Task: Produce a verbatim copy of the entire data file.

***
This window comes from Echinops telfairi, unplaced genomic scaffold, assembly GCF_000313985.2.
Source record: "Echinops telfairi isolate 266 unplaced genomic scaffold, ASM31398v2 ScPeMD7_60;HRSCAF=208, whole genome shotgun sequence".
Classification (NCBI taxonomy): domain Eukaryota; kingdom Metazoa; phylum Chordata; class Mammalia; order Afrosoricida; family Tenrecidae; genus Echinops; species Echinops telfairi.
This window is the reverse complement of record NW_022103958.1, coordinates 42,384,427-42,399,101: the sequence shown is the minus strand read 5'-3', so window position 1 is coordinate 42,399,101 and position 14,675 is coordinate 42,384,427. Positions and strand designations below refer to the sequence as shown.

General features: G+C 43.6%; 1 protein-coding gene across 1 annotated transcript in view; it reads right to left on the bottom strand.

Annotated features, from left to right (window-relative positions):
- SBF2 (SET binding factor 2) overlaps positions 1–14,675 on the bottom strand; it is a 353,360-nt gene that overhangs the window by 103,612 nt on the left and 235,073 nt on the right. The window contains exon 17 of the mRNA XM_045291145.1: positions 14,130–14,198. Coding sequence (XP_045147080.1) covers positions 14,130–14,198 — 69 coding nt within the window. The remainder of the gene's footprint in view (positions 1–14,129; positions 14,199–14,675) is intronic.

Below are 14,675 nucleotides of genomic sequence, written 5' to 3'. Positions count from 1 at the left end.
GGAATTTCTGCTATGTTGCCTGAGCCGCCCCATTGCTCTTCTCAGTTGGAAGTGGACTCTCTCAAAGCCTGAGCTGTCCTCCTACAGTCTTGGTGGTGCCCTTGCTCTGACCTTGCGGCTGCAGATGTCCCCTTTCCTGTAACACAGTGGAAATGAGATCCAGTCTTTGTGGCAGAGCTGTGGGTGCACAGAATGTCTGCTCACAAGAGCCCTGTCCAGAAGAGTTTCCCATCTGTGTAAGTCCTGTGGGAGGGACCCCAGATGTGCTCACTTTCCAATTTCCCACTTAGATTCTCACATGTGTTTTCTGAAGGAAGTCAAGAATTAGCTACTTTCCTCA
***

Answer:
This window comes from Echinops telfairi, unplaced genomic scaffold, assembly GCF_000313985.2.
Source record: "Echinops telfairi isolate 266 unplaced genomic scaffold, ASM31398v2 ScPeMD7_60;HRSCAF=208, whole genome shotgun sequence".
Classification (NCBI taxonomy): domain Eukaryota; kingdom Metazoa; phylum Chordata; class Mammalia; order Afrosoricida; family Tenrecidae; genus Echinops; species Echinops telfairi.
This window is the reverse complement of record NW_022103958.1, coordinates 42,384,427-42,399,101: the sequence shown is the minus strand read 5'-3', so window position 1 is coordinate 42,399,101 and position 14,675 is coordinate 42,384,427. Positions and strand designations below refer to the sequence as shown.

General features: G+C 43.6%; 1 protein-coding gene across 1 annotated transcript in view; it reads right to left on the bottom strand.

Annotated features, from left to right (window-relative positions):
- SBF2 (SET binding factor 2) overlaps positions 1–14,675 on the bottom strand; it is a 353,360-nt gene that overhangs the window by 103,612 nt on the left and 235,073 nt on the right. The window contains exon 17 of the mRNA XM_045291145.1: positions 14,130–14,198. Coding sequence (XP_045147080.1) covers positions 14,130–14,198 — 69 coding nt within the window. The remainder of the gene's footprint in view (positions 1–14,129; positions 14,199–14,675) is intronic.

Below are 14,675 nucleotides of genomic sequence, written 5' to 3'. Positions count from 1 at the left end.
GGAATTTCTGCTATGTTGCCTGAGCCGCCCCATTGCTCTTCTCAGTTGGAAGTGGACTCTCTCAAAGCCTGAGCTGTCCTCCTACAGTCTTGGTGGTGCCCTTGCTCTGACCTTGCGGCTGCAGATGTCCCCTTTCCTGTAACACAGTGGAAATGAGATCCAGTCTTTGTGGCAGAGCTGTGGGTGCACAGAATGTCTGCTCACAAGAGCCCTGTCCAGAAGAGTTTCCCATCTGTGTAAGTCCTGTGGGAGGGACCCCAGATGTGCTCACTTTCCAATTTCCCACTTAGATTCTCACATGTGTTTTCTGAAGGAAGTCAAGAATTAGCTACTTTCCTCA